Are you seeking an excuse for the past?

An older person reflecting on their past, with a thought bubble showing a scene from the 70s or 80s where they let a baby "cry it out." In the foreground, a new parent is seen co-sleeping with their baby, while the older person offers advice with a concerned expression. Surrounding them are symbols of past regrets and unprocessed pain, such as a faded photograph, a clock, and a cracked mirror. The background includes warm, nostalgic tones mixed with cooler, more somber shades, representing the clash between past advice and present actions.Often, we may have unacknowledged pain or regret for our past. Sometimes, we might not fully process things that have happened to us, but instead, these experiences become integrated into our personality. Then, we give these things permission to propagate, simply because we cannot accept the fact that perhaps we should have questioned or stood up to our past. For example, I know that many boomers were given the terrible advice to let a baby “cry it out.” Despite the fact that their authentic self was sad when they let their baby cry without support back in the 70s and 80s, they may have no problem giving this unsolicited advice to new parents. Instead of acknowledging their pain and the possibility that they may have caused harm to their child, it becomes simpler to pass along bad advice to the next generation as a way to justify their own actions. They may tell a mom “you are spoiling the baby” when she co-sleeps and the father “you are being a slave” when he absorbs all the chores. These parents are doing selfless acts for their family, but the grandparents grew up in a house where the father was emotionally detached and the mother felt her only option was to neglect the baby to make ends meet, whether it be financially, emotionally, or logistically in the household. Instead of looking at the issues of our past, we might just move along and say “everything turned out ok” and subsequently (and unconsciously) pass this on, all because we didn’t authenticate (check yo self!).

Can you admit when you are wrong?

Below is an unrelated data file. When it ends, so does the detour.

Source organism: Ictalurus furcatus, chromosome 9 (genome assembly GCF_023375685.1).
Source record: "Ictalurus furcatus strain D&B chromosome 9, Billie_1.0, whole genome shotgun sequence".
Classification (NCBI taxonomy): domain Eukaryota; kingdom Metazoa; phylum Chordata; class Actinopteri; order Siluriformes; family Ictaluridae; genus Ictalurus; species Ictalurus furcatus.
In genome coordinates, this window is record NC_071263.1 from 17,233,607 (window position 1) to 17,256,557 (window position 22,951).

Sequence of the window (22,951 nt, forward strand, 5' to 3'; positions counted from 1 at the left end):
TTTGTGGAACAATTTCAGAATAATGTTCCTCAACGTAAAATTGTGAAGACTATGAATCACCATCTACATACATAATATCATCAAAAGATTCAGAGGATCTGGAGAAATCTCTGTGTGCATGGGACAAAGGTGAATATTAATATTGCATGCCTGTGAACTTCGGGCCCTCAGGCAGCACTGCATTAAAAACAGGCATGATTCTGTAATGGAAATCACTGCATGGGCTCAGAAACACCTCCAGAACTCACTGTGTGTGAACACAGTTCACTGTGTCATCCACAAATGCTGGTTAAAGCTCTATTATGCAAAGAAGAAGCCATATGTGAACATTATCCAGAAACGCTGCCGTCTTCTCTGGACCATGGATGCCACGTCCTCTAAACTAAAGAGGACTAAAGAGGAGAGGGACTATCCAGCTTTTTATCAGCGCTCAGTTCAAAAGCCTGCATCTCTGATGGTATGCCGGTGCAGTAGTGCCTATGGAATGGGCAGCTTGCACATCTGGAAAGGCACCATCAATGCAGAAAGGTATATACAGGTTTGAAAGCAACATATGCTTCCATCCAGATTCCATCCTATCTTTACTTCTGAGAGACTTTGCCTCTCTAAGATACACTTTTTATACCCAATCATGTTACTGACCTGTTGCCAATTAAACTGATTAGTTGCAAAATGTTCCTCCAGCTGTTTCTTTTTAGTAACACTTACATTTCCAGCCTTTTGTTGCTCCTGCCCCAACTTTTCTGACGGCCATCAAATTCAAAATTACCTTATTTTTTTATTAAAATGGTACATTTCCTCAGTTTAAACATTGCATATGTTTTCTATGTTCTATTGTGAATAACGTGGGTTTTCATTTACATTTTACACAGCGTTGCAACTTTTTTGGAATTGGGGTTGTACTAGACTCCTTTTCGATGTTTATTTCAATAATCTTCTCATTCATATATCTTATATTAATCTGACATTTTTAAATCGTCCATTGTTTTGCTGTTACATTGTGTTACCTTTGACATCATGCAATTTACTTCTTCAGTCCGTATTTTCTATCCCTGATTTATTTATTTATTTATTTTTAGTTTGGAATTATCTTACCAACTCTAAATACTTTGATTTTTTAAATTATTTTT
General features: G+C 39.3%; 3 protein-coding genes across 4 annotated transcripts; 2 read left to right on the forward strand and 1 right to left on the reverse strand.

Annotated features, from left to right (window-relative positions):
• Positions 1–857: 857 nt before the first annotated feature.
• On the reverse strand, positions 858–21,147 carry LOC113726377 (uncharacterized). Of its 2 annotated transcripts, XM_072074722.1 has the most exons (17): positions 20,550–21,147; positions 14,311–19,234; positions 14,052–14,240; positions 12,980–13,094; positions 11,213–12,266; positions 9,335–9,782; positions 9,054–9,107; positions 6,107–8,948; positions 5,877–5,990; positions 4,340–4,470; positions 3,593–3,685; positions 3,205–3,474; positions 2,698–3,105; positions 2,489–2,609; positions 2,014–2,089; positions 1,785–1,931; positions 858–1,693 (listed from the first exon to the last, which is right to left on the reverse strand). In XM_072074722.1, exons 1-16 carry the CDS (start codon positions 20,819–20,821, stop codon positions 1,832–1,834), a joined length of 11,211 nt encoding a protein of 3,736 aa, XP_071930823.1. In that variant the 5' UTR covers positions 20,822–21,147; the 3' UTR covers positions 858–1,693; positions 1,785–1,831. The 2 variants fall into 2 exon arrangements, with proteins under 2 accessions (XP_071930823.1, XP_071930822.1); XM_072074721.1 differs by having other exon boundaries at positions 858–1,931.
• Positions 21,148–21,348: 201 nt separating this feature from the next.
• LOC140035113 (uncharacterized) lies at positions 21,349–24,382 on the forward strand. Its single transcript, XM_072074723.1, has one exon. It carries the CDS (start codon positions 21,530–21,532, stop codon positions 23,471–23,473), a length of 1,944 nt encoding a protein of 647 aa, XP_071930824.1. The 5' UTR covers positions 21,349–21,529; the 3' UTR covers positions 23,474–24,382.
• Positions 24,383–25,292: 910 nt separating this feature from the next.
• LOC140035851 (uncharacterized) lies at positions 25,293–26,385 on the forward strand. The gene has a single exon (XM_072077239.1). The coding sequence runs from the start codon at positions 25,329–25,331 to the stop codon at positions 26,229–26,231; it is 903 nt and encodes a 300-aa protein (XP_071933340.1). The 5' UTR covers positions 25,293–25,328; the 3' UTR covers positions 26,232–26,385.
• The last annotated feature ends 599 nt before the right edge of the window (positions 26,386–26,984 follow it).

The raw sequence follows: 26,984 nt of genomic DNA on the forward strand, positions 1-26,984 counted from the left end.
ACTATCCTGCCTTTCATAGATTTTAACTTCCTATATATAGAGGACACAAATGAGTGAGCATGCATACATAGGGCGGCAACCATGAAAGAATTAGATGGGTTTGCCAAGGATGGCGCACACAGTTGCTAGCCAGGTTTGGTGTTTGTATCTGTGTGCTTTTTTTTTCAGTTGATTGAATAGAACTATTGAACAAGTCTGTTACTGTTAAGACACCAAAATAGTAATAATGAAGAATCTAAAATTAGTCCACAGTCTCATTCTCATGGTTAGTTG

A person standing in front of a mirror, looking at their reflection with a thoughtful, contemplative expression. Surrounding the mirror are post-it notes with phrases like "I was wrong," "I can do better," and "Learn from mistakes." In the background, people are seen engaging in discussions, some pointing fingers, while others offer support and understanding. The scene includes symbols of software engineering, such as code snippets and authentication icons, blending into the background to represent the connection between personal and technical authenticity.The first step to being authentic is to admit that we are not perfect. And, not in a “I’m not perfect and that’s ok so i don’t need to change” kind of way but more of an “I’m not perfect; I mess up, but I’d like to do better” kind of way. If every time you are called out, the first thing you think of is how you were not wrong and why you did what you did made absolute sense and there’s no issue, then you are not taking the time to authenticate. People who tell you that you wronged them may not always be fairly accusing you, but without taking the time to genuinely look at things from another perspective, you are not being authentic. In software engineering, authentication is a process where someone checks their identity against agreements of the system in which they are trying to access. The same goes for social interactions and constructs of our own systems, social circles, families, and loved ones. Are you really “looking at your stuff” to be you who say you are, or are you bypassing because you can’t admit you might be wrong?

Are you willing to authenticate yourself?

A person standing at a crossroads, with one path labeled "Unconscious Bystander" and the other "Authentic Self." The path to "Authentic Self" is illuminated, with symbols of growth like trees, books, and mirrors. The person is holding the reins of a bull, symbolizing taking control of one's life and choices. Surrounding them are subtle representations of different experiences, such as a globe, a compass, and various objects that signify change and learning. The background blends into a serene landscape, symbolizing the journey and process of self-authentication.Being your authentic self is a process, not a destination. It is absurd to think we are complete and immutable. We are always changing in one way or another because we are constantly having new experiences that shape our existence. We have choices. We can choose to be unconscious bystanders, shaped by our programming, or we can take the bull by the horns, make a constant decision to “check ourself,” and be in charge of what is our authentic self. I understand that we cannot always expect others to do the same, which is why we often need to either accept them for who they are or move on, but in the case of ourselves, we have full control to create the “authentic self” that we want to bring to this world!


  • Diane
    Posted June 21, 2024 3:08 pm 0Likes

    Was confused on the meaning of authentic self and real self…If authentic self only takes place when we are born, I don’t want to go back being unconscious…real and authentic are ever changing with life experiences. The definition is the same according to the dictionary

    • mediadmin
      Posted June 21, 2024 3:23 pm 0Likes

      I might define the true self and the authentic self as synonyms. Indeed, life experiences shape them, but this is filtered through your consicousness. It makes sense that you would not want to go back to being in infant, but the point is that nobody could make an argument that you were anything but authentic at that point.